Science, Technology, Engineering, and Mathematics (STEM) Education
Scaling Up the Implementation of a Pre-Kindergarten Mathematics Curriculum in Public Preschool Programs
Previous Grant Number: R305K050186
Previous Institution: University of California, Berkeley
Co-Principal Investigator: Alice Klein, University of California, Berkeley
Children from low-income families tend to enter kindergarten already behind their middle-class peers in mathematics knowledge; this gap persists through high school. The primary purpose is to improve school readiness and subsequent achievement in math of students from low-income families. The investigators are examining the effectiveness of a pre-kindergarten mathematics intervention implemented at scale across two types of public preschool programs serving low-income children (Head Start and state-funded preschools) in California and Kentucky.
Purpose: The primary purpose is to improve school readiness and subsequent achievement in math of students from low-income families. Low-income children enter kindergarten behind their middle-class peers in math knowledge. This gap in knowledge persists through high school. To work on addressing this issue, the investigators plan to examine the effectiveness of a pre-kindergarten mathematics intervention implemented at scale across two types of public preschool programs serving low-income children (Head Start and state-funded preschools) in California and Kentucky.
Setting: Sixty pre-k sites, where "site" refers to a center or school with one or more classrooms clustered at that location. There will be 36 sites in California and 20 in Kentucky, both Head Start and state-funded preschools sites are included in each state. From these sites, 96 4-year-old and mixed 3 & 4-year-old full-day classrooms will be sampled, 48 in CA and 48 in KY.
Population: 960 children from low-income families attending Head Start and state-funded preschools in CA and KY will participate in the study. These programs serve an ethnically diverse population of low-income families. In the California sites, the sample is approiximately 26% African American , 33% Hispanic (, 28% Caucasian, and 5% Asian.
Intervention: The intervention comprises: (1) a classroom component (small-group math activities, math software, and a math learning center), (2) a home component (math activities and materials for families), and (3) a professional development package which includes a trainer-of-trainers model and distance education tools to implement the intervention with fidelity on a large scale and at a distance from the curriculum developer.
Research Design and Methods: The main study is a randomized experiment evaluating the effectiveness of the intervention for enhancing children's mathematical knowledge and school achievement. In Year 1, preschool sites will be randomly assigned to the intervention (N=28) and control (N=28) conditions and internal facilitators will be selected from the participating programs and trained to serve as trainers in the math intervention. In addition, intervention teachers will receive initial training in the math curriculum. A psychometric study will also be conducted to establish the measurement properties of the Child Math Assessment. In Year 2, intervention teachers will be provided with professional development, and they will implement the math intervention in 48 intervention classrooms. In Years 3 and 4, children will be followed into kindergarten and first grade, respectively, and child math assessments will be conducted. Also in Year 3, a sustainability study of the math intervention will be conducted in the 48 pre-kindergarten intervention classrooms with 480 children. These children will be followed into Kindergarten in Year 4. Delivery of the intervention by individual teachers and parents will be measured by implementation logs (classroom and home), parents' identification rates of specific activities sent home to them, monthly fidelity observations (classroom) and computer printouts.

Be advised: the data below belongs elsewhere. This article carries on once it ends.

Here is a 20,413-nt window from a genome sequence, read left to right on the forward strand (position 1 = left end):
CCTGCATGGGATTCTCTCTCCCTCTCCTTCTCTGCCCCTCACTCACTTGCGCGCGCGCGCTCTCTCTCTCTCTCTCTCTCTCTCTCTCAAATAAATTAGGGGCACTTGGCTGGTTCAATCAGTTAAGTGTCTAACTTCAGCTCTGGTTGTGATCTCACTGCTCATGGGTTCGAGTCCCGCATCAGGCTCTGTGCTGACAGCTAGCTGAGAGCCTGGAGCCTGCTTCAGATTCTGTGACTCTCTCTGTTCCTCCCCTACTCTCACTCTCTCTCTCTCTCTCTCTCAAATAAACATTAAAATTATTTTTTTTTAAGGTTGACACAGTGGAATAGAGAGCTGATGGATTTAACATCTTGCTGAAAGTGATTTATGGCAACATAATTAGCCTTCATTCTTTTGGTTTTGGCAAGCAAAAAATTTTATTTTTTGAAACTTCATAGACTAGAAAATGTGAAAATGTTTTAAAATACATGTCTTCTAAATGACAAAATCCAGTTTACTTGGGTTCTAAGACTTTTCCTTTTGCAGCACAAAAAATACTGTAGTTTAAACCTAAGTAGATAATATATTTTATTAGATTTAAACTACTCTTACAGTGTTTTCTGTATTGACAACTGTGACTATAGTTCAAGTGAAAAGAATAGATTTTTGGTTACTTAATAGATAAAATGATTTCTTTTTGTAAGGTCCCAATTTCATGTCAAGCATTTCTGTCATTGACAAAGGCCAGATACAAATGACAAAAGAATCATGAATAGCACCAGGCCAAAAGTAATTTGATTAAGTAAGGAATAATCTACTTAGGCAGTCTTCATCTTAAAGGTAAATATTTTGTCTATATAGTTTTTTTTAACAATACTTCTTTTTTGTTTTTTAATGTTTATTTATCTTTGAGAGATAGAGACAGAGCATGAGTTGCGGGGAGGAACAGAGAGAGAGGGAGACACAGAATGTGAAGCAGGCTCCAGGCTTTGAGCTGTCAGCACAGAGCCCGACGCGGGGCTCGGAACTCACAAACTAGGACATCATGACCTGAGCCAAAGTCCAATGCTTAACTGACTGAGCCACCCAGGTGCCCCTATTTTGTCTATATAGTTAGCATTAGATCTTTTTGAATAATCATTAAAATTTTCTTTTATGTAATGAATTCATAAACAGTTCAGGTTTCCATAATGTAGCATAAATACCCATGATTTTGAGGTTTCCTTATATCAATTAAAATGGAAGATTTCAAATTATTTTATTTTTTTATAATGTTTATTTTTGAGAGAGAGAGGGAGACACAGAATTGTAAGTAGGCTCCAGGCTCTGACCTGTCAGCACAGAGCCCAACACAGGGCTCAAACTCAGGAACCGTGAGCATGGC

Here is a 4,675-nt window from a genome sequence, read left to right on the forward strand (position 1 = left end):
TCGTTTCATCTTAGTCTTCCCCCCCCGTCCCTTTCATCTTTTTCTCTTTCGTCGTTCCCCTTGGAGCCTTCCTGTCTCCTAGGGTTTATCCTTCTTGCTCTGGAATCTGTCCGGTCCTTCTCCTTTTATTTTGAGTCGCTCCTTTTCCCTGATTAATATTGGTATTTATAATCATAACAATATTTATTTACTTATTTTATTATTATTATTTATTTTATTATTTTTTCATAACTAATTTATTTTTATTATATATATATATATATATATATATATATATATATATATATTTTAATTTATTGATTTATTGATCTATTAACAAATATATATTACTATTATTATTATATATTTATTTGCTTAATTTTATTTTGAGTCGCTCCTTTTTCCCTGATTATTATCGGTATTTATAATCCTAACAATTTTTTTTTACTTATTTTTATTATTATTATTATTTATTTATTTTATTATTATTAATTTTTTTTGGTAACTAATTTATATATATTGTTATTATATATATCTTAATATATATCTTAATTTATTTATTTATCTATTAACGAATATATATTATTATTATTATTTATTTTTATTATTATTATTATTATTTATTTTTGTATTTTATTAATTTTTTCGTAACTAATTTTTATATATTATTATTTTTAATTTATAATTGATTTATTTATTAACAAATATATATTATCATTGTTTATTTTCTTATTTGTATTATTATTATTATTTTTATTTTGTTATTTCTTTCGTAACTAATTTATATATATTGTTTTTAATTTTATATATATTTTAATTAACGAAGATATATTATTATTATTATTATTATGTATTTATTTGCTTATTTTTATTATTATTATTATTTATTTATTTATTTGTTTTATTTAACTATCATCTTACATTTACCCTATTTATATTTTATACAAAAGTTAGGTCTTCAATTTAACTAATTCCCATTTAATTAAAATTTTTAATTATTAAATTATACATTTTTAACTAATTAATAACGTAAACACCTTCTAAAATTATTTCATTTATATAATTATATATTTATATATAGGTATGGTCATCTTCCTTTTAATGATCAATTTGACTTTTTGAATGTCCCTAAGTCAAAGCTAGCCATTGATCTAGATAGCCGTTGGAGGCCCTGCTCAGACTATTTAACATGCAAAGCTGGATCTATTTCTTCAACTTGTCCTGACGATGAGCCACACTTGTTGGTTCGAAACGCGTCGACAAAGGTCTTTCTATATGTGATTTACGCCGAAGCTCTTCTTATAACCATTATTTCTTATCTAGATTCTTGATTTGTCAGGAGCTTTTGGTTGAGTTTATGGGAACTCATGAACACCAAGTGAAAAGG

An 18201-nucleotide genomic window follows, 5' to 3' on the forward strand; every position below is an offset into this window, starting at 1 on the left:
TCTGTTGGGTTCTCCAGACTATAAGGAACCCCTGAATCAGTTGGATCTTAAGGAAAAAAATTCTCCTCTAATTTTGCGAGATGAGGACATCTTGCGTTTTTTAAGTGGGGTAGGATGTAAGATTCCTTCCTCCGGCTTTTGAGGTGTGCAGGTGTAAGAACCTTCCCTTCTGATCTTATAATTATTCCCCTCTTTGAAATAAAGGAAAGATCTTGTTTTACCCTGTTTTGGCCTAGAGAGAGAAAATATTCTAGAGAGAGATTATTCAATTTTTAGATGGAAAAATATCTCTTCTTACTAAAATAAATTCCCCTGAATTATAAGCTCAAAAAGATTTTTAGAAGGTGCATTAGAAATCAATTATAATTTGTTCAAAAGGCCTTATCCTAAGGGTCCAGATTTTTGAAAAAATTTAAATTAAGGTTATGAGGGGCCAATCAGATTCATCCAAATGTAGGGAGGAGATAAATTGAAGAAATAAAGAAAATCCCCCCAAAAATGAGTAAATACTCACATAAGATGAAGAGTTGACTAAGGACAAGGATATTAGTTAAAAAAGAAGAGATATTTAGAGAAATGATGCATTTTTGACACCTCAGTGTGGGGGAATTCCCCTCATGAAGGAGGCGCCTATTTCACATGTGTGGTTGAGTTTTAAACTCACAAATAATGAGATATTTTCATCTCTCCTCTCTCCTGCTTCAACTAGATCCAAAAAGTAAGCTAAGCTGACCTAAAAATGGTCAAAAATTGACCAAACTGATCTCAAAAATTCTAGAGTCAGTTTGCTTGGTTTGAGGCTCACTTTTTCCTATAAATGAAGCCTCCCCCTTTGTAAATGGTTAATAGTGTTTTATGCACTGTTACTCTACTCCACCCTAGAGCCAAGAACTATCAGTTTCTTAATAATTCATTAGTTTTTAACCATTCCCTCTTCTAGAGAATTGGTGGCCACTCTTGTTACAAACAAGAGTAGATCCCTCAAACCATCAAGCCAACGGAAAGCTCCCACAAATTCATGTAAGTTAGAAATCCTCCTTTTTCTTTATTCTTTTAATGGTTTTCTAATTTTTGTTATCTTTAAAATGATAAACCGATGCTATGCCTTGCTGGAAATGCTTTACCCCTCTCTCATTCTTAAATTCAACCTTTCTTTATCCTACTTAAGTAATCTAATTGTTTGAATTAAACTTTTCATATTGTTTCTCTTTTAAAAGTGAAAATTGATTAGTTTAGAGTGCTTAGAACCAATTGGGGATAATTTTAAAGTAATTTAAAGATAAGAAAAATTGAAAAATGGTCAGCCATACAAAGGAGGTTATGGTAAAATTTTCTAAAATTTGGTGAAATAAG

Control Condition: Participants in the control condition will receive their existing classroom curriculum (practice-as-usual). The nature of the math practices in control classrooms will be thoroughly documented via classroom observations and other data collection methods.
Key Measures: Standardized, experimenter-designed, and observational measures of children's developing mathematical knowledge will be employed.
Data Analytic Strategy: The central questions will be addressed within the framework of hierarchical linear modeling (HLM) and growth curve analysis. Three major sets of analyses are planned: (a) comparison of the math curriculum intervention condition to the control condition with regard to increases in math activities in the classroom and children's gain over the pre-kindergarten year on the major outcome variables; (b) comparison of the math curriculum intervention condition to the control condition with regard to children's trajectories over the pre-kindergarten posttest and follow-up kindergarten and first grade measures on the major outcome variables and (c) examination of site, classroom, teacher, and child variables to determine which moderate the intervention effects.
Related IES Projects:A Longitudinal Study of the Effects of a Pre-Kindergarten Mathematics Curriculum on Low-Income Children's Mathematical Knowledge (R305J020026), Closing the SES Related Gap in Young Children's Mathematical Knowledge (R305A080188) and A Randomized Study of the Efficacy of a Two-Year Mathematics Intervention for At-Risk Pre-Kindergarten and Kindergarten Students (R305A120262)